This is just one of the many, many, many adaptations of the Frankenstein legend, and that’s not even counting films that are only inspired by it; a comprehensive list would require another article on its own.
Among the many highlights are the Monster as a crack-addicted prostitute in Frankenhooker; as a dog in Tim Burton’s Frankenweenie; and as the fondly remembered Herman Munster on TV’s The Munsters. An entire host of directors has taken a crack at the story, from Mel Brooks to Andy Warhol. The Monster has fought not just the other Universal Monsters, but also masked Mexican wrestlers. He’s appeared on everything from video games to breakfast cereal (who doesn’t love Franken Berry?). In short, the Monster and his creator are now an indelible part of pop culture.
What this goes to show is that the Creature is more than the mindless monster it was originally shown as; the trailer for the Whale film painted him as monster who “preyed on the innocent”, when he probably was the most innocent character in the film. It’s a tragic story, whether it’s shown as a drama or comedy, and a portrait of what can happen when a man attempts to play God.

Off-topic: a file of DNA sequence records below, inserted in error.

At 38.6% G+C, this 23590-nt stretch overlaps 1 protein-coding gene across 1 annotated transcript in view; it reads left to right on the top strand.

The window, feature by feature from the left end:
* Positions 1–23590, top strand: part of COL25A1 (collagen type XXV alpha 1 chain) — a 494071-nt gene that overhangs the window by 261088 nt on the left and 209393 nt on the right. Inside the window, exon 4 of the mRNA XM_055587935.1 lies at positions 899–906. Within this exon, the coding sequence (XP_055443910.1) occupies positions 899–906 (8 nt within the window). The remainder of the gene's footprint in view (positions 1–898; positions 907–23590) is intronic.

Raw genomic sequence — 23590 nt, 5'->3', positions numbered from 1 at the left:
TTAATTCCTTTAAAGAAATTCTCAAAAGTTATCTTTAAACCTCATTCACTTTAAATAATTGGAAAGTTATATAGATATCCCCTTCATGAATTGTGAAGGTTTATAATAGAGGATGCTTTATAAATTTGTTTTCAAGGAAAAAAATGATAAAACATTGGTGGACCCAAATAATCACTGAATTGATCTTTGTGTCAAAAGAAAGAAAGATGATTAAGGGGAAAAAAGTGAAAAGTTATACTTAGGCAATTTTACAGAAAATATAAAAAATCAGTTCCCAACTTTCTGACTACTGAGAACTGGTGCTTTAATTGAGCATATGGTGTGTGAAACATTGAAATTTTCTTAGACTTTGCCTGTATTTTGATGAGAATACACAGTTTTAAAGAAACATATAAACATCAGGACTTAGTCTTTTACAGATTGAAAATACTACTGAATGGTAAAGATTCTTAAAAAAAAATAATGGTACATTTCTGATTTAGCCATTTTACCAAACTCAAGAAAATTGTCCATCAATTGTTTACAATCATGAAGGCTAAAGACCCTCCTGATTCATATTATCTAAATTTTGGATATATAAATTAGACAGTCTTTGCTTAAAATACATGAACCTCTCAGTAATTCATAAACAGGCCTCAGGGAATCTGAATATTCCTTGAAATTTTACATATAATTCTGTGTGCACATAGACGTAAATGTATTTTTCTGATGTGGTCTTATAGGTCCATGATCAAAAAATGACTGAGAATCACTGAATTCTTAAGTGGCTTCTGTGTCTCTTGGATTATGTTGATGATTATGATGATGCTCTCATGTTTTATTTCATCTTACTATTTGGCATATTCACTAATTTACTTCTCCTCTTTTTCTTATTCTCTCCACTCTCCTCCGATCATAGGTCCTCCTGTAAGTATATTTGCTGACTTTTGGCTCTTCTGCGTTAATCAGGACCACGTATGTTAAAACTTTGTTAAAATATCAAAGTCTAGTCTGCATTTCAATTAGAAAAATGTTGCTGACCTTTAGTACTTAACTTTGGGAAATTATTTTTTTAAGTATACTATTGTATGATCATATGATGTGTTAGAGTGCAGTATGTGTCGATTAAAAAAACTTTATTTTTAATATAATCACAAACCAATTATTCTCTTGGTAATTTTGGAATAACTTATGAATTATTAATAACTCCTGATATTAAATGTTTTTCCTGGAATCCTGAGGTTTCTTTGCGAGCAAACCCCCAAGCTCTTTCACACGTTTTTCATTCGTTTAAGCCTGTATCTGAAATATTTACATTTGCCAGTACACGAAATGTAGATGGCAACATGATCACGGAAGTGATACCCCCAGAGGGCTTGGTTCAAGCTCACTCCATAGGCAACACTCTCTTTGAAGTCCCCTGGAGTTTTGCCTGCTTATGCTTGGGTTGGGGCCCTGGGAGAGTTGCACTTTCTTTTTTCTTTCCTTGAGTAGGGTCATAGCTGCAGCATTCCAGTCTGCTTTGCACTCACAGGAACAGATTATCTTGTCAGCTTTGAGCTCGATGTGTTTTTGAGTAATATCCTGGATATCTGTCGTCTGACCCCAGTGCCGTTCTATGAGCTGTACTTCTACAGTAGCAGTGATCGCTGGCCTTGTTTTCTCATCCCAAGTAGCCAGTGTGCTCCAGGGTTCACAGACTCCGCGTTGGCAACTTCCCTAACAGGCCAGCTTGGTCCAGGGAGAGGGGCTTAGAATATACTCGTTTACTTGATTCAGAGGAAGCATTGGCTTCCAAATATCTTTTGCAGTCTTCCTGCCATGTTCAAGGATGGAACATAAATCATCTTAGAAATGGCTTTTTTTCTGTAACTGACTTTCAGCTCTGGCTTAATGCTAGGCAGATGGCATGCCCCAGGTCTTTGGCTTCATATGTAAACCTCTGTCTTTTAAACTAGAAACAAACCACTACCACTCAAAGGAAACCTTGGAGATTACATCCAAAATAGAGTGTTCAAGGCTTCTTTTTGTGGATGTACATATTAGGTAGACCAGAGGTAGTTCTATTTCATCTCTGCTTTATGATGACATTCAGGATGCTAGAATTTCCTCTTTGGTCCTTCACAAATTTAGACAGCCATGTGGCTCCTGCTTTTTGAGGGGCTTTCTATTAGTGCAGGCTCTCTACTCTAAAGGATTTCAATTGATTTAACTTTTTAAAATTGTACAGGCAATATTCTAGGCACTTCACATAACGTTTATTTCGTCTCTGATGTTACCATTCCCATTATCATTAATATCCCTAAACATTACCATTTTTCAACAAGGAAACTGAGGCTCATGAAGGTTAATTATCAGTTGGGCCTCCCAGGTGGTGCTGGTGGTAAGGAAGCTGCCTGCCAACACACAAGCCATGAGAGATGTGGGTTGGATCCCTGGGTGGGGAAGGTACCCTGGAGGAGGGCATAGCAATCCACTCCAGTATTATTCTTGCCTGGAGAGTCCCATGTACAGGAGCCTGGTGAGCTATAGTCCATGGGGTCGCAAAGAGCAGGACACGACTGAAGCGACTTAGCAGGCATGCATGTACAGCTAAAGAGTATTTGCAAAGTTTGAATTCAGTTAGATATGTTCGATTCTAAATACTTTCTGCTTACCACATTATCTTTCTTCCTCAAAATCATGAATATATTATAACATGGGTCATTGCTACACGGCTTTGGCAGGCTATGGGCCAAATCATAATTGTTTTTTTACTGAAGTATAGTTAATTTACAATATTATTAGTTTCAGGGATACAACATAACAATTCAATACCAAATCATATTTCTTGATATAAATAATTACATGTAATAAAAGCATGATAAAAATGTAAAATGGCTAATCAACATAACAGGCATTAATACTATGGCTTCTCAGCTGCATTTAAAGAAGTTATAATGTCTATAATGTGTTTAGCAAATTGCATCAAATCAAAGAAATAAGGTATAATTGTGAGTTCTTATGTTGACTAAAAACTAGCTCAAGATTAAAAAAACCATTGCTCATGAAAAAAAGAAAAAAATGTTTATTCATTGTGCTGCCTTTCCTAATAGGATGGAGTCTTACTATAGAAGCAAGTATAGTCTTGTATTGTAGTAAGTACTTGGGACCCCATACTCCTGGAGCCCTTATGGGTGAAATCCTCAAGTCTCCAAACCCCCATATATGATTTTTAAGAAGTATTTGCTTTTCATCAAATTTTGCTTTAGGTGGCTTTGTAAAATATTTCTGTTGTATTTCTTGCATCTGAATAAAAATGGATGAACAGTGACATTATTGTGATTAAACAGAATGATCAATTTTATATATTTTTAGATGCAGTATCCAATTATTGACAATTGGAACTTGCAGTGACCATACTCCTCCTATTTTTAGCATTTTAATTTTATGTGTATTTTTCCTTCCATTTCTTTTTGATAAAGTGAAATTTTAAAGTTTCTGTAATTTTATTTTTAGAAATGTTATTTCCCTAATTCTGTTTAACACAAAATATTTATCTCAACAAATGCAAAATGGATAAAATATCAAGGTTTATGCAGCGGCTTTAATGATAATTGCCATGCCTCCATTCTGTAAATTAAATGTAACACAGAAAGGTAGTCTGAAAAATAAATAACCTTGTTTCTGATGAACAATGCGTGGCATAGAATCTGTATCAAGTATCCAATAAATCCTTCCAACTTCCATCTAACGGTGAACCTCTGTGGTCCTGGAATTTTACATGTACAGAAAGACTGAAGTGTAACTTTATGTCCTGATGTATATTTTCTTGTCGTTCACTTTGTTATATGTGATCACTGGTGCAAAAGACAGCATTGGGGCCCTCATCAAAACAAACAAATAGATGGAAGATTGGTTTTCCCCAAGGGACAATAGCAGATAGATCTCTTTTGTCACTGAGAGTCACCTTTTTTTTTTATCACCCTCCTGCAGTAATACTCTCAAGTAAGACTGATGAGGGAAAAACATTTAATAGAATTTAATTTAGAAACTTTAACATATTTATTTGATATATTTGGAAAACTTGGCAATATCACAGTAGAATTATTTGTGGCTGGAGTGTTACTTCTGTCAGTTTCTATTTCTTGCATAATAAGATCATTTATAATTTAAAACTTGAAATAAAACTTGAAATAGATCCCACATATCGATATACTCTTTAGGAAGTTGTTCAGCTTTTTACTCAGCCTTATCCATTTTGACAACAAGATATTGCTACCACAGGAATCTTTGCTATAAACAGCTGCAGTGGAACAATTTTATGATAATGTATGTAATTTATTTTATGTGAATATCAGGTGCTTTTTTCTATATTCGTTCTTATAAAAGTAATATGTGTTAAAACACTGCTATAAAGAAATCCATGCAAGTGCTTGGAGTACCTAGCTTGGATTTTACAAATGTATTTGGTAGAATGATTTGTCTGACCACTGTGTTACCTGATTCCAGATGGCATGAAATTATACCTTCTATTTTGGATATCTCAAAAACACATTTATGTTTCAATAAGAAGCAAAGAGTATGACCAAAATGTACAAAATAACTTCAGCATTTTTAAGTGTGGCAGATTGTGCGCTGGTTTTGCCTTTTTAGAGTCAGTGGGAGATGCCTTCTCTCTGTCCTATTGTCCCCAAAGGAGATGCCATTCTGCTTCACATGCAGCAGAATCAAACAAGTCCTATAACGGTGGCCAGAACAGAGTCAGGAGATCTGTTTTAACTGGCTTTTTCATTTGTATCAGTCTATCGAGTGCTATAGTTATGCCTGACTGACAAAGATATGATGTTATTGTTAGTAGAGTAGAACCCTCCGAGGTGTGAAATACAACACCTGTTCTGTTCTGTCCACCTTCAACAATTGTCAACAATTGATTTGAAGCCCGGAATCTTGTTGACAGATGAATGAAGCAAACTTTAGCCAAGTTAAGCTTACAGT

With even more projects being influenced by this story, including a stage version directed by Danny Boyle and the upcoming Frankenstein’s Army – where a Nazi doctor creates a race of patchwork Monsters from the bodies of German soldiers – Frankenstein doesn’t look to be going away anytime soon. He’s earned his place as one of the most enduring movie monsters; not bad for one of the silver screen’s first reanimated zombies.
Ernesto Zelaya Miñano